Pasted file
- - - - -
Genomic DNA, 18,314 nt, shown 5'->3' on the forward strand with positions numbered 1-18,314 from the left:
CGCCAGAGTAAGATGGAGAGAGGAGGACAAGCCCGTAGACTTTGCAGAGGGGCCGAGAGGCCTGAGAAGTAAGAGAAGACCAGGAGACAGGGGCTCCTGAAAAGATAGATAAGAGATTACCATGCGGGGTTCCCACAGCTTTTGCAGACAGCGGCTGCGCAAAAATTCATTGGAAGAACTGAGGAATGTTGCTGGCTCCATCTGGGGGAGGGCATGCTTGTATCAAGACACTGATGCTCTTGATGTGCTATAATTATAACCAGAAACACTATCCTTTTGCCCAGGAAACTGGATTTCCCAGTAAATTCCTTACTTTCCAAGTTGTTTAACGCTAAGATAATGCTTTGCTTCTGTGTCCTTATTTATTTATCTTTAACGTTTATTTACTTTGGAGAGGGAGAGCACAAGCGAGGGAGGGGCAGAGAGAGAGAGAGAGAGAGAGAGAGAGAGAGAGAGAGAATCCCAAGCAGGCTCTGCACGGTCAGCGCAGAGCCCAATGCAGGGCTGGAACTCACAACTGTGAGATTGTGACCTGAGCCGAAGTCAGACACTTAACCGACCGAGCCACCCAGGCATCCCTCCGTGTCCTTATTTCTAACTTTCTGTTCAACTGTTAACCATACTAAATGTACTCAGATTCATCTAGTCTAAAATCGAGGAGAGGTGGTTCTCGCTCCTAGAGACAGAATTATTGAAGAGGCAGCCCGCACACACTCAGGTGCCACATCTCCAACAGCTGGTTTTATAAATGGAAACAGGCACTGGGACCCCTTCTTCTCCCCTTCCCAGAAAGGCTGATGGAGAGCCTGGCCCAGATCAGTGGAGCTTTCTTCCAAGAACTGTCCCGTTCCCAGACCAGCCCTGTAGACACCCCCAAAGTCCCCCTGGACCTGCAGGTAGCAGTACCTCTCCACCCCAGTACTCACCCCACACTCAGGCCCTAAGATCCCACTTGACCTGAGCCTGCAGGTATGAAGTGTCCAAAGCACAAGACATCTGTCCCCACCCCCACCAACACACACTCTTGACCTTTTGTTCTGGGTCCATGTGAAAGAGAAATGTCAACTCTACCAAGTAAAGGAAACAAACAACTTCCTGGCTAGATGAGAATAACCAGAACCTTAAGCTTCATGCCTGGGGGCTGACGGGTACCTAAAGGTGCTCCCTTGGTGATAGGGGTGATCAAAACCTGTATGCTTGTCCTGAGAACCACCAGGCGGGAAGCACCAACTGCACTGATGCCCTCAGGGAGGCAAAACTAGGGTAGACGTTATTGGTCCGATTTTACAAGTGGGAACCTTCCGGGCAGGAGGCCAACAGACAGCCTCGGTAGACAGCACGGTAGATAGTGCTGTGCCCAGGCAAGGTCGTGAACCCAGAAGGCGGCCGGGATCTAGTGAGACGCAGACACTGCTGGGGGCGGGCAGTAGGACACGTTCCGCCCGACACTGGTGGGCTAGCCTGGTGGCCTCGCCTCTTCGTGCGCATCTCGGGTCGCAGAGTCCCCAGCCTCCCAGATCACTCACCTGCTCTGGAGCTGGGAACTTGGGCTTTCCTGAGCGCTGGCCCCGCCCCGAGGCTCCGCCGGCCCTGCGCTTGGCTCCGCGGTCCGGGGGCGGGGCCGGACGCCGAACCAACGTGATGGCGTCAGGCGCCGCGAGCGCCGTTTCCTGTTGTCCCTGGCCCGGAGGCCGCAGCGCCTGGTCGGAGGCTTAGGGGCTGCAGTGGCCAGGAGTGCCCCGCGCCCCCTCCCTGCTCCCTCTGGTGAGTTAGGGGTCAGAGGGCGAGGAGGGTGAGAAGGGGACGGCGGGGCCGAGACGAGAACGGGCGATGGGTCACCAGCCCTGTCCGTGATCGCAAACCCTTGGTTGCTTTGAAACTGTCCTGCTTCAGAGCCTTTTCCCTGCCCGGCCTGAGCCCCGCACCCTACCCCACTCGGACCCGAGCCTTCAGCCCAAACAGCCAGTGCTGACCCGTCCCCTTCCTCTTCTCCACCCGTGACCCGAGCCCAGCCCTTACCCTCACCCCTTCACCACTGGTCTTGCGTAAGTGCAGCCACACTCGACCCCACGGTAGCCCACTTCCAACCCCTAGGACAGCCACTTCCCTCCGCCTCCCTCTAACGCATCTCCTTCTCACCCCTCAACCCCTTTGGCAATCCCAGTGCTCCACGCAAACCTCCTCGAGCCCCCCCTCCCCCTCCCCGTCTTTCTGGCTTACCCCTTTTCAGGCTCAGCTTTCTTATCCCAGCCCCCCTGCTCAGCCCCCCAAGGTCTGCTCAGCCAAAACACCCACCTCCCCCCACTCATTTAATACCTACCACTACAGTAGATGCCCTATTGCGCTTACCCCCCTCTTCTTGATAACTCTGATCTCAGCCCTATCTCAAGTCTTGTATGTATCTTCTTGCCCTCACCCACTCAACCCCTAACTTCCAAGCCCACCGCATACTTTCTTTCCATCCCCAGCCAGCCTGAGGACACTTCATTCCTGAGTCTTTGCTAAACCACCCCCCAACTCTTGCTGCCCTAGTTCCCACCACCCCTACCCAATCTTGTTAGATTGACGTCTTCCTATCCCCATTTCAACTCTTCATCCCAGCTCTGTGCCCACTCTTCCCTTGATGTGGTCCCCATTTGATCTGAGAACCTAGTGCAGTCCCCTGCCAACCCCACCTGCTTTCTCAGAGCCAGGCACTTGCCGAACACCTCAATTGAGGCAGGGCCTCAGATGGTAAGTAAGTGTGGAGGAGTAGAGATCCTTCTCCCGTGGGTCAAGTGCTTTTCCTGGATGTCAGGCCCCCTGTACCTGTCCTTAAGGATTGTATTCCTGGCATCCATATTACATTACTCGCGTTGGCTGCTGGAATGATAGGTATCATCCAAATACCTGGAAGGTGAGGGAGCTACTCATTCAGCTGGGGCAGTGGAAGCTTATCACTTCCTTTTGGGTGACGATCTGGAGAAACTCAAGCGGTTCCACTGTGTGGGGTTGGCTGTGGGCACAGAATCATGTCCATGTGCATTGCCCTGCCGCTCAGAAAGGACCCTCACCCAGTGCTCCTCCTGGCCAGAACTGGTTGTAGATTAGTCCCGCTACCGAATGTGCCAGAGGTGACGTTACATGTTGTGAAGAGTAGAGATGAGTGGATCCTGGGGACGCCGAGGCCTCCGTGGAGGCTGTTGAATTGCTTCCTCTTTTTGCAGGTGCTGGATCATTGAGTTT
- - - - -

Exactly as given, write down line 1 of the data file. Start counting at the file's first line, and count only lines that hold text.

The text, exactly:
Genomic DNA, 18,314 nt, shown 5'->3' on the forward strand with positions numbered 1-18,314 from the left: